The interior layout, fit and finish
Driving position and dashboard
The driver's seat has enough lateral support to ensure you don’t slide about too much through corners, but while you might expect the Monte Carlo's sports seats to be noticeably more figure hugging, they aren't. All versions have a decent degree of lower back support, although there’s no lumbar adjustment to allow you to fine-tune this, even as an option.
You do get a height-adjustable driver's seat on all versions in addition to a height and reach-adjustable steering wheel. And the steering wheel, seat and pedals all line up nicely, so you shouldn't have too many problems getting comfy; we'd still say the Fiesta's extra range of adjustment allows for finer tuning of the driving position, though.
The Fabia's dashboard layout and big switches couldn't be simpler to get to grips with, and SE L trim adds a centre armrest as standard that's an option on the other trims.
Visibility, parking sensors and cameras
The view out the front is very good thanks to narrow windscreen pillars, and it’s the same story when looking back and over your shoulder. By today's standards, the Fabia's rear pillars are slim and cause little obstruction, whereas most of its rivals feature thicker pillars and a smaller glass area, making them more difficult to reverse.
Entry-level S trim goes without parking sensors, although these are available as an option. Rear parking sensors become standard from SE trim, but you still have to pay extra for front sensors or a rear-view camera on all trims.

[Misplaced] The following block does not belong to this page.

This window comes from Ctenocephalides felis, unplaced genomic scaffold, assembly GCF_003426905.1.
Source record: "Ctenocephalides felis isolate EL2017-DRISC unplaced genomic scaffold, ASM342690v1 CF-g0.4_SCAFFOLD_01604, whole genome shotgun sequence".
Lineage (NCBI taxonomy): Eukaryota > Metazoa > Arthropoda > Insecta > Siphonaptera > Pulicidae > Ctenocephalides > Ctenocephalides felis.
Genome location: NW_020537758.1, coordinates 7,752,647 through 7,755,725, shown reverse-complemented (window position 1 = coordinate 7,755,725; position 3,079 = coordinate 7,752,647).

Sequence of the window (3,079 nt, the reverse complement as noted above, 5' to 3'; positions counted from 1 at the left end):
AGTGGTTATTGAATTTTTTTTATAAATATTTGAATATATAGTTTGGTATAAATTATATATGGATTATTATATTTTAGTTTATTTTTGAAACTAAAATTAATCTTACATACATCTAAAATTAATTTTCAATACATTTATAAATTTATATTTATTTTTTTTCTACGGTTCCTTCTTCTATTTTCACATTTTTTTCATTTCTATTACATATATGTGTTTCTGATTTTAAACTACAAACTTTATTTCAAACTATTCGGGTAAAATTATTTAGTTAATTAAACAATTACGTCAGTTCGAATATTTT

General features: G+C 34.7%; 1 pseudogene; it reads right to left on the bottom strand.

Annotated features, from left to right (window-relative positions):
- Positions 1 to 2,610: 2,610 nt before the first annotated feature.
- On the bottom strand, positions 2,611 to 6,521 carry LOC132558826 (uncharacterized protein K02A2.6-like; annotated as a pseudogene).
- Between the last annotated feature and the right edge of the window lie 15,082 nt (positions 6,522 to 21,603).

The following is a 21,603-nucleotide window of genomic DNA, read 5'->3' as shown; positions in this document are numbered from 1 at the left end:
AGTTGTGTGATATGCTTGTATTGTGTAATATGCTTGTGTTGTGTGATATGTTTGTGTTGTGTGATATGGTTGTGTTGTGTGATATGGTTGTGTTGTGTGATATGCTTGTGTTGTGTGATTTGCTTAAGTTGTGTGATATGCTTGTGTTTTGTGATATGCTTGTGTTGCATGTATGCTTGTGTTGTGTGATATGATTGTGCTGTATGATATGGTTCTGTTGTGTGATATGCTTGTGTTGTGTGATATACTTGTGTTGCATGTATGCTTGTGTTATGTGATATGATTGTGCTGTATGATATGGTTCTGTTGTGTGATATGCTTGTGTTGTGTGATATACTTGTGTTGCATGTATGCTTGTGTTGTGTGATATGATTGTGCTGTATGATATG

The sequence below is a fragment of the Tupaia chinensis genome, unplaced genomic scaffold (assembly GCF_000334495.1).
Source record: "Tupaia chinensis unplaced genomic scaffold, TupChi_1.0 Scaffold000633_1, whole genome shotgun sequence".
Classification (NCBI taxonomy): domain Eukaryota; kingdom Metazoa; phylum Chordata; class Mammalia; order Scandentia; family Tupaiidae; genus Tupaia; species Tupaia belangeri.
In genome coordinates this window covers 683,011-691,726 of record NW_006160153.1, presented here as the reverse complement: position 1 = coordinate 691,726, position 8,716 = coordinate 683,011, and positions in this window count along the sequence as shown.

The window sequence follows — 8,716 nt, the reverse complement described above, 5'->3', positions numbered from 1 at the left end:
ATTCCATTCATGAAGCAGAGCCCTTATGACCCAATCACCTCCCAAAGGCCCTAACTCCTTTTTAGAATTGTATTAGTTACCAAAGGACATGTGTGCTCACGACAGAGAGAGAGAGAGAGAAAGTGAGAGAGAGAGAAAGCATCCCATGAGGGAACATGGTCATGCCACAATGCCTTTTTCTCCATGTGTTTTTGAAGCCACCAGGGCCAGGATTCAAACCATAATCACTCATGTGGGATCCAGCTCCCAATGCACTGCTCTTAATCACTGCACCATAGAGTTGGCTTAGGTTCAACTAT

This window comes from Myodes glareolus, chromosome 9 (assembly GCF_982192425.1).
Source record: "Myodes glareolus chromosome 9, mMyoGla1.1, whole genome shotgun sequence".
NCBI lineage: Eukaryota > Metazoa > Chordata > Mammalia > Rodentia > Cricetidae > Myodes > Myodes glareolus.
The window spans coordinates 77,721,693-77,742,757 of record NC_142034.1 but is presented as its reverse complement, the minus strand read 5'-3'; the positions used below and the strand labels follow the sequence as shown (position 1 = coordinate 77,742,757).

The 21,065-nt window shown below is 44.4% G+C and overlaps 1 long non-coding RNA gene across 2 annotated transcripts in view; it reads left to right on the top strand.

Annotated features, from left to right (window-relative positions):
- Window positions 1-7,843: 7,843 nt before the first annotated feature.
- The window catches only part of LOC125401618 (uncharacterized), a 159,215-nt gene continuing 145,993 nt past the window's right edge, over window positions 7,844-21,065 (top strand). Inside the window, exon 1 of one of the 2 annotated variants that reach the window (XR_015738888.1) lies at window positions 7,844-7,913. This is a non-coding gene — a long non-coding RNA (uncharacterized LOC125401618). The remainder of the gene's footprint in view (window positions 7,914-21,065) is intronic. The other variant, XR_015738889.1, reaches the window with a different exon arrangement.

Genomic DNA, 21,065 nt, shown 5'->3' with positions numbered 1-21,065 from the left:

LED daytime running lights are standard, while full LED headlights are a pricey option from SE trim. These are quite a bit brighter than the standard halogen bulbs, though.
Sat nav and infotainment
Every Fabia has a 6.5in colour touchscreen in the centre of the dashboard. That’s quite small by today's measures and its rivals’ screens, including the Fiesta’s, i20’s, Ibiza’s and Polo’s, have better graphics and clarity. It's responsive, though, with intuitive menus that don't take ages to figure out. And you get physical short-cut buttons around the outside of the screen, to hop easily from one function to another.
SE trim and above get a multi-function steering wheel with radio and phone controls, along with Apple CarPlay/ Android Auto smartphone mirroring. The latter feature allows you to use certain smartphone apps – such as Google Maps and Waze – through the infotainment screen. That means you don't need to worry about having in-built sat-nav, which is standard on SE Drive and SE L trims.
Even the S trim has a DAB radio, Bluetooth and a USB port, while SE trim adds more speakers (six) and a better surround-sound stereo.
Just as the Fabia is arguably unlikely to win any beauty contests for the way it looks on the outside, you probably won't be blown away by the styling inside, either. One thing’s for sure, though: its interior feels built to last and comes with buttons and switches that are as dependable as those in some of Skoda’s bigger cars.
What is undeniably lacking are soft-touch plastics or many fancy trims to add a bit of plushness. You will find evidence of those in some of its rivals, including the Ford Fiesta and Volkswagen Polo. The Monte Carlo has the most effort made to jazz up its interior with a dash of colour.
Lots of safety kit, but underwhelming in other areas
The Citroën C3 has funky looks inside and out, but is poor to...
In a class of exceptional rivals, the Clio has what it takes t...
The Seat Ibiza is one of the very best small cars; it really h...